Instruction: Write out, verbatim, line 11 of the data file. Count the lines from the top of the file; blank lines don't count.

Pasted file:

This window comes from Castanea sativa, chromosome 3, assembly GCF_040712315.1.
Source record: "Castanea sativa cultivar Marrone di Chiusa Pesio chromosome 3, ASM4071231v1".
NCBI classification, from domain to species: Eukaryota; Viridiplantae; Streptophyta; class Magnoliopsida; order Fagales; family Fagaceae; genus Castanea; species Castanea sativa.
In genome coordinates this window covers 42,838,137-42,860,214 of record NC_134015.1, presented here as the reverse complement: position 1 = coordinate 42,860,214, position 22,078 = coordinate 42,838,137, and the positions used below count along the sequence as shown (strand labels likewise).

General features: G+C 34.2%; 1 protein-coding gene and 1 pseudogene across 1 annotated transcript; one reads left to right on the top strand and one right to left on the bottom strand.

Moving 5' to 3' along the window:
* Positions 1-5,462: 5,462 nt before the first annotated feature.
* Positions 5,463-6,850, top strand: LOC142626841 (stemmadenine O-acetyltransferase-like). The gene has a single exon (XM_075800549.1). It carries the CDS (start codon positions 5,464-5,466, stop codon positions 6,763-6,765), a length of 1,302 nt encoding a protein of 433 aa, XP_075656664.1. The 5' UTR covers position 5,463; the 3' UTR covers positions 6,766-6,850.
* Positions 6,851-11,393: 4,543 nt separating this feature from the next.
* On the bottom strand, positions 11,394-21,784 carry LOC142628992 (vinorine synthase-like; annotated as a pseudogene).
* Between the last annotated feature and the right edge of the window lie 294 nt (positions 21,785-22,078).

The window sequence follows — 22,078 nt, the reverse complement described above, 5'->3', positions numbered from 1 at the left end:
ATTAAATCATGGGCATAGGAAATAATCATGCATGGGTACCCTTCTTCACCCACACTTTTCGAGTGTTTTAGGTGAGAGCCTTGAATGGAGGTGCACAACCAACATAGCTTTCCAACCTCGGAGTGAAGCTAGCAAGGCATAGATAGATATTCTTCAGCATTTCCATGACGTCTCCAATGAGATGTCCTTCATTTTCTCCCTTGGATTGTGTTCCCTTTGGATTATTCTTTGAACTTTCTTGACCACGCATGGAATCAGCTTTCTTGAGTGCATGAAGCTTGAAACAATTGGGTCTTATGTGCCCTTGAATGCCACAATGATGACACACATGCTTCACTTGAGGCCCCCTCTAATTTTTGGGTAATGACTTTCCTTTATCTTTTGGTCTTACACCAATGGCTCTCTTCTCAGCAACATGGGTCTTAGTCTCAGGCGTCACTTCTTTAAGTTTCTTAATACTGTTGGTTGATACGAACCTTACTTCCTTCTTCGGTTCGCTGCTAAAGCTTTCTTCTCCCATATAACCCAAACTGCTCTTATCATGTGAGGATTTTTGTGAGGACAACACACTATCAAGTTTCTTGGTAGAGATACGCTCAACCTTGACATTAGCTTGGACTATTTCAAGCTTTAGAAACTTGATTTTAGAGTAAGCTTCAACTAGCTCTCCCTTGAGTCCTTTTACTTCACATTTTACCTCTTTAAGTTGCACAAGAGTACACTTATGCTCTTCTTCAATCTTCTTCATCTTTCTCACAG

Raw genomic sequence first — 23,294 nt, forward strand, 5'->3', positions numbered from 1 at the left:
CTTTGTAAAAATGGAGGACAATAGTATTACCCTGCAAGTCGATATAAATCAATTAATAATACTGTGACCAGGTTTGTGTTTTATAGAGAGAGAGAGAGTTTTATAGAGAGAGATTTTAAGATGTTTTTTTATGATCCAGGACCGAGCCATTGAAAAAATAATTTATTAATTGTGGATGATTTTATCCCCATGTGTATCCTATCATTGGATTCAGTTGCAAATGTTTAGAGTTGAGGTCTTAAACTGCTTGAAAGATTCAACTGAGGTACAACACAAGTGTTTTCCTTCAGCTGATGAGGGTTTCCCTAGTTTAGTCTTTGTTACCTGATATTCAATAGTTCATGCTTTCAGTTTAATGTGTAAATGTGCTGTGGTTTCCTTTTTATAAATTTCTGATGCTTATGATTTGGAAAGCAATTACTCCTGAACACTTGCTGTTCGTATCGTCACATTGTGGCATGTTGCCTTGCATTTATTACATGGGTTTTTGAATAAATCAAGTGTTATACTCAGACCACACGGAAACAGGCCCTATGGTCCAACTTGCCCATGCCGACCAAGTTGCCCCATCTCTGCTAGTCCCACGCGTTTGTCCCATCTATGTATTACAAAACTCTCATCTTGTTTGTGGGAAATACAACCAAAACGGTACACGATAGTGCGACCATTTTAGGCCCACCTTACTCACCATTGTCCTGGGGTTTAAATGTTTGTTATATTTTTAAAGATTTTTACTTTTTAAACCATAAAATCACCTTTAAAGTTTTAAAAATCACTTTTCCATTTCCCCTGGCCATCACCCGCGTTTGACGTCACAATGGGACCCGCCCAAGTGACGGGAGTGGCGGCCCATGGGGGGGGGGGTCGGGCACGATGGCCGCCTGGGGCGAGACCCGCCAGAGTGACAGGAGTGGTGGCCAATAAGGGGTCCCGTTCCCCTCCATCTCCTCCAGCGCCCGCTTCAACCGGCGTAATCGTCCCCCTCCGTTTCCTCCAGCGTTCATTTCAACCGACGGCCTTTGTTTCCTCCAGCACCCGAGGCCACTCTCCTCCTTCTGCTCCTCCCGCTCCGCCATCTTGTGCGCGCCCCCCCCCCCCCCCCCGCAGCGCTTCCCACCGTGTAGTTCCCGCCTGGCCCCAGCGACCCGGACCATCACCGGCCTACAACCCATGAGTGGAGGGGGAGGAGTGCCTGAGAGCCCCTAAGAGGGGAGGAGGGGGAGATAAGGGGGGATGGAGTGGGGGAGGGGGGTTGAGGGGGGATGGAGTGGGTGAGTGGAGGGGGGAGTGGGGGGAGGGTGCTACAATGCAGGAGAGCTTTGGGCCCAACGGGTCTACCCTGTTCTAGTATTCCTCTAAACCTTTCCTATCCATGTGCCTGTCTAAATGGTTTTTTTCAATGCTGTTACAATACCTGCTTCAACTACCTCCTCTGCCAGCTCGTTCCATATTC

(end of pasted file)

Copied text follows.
* Between the last annotated feature and the right edge of the window lie 294 nt (positions 21,785-22,078).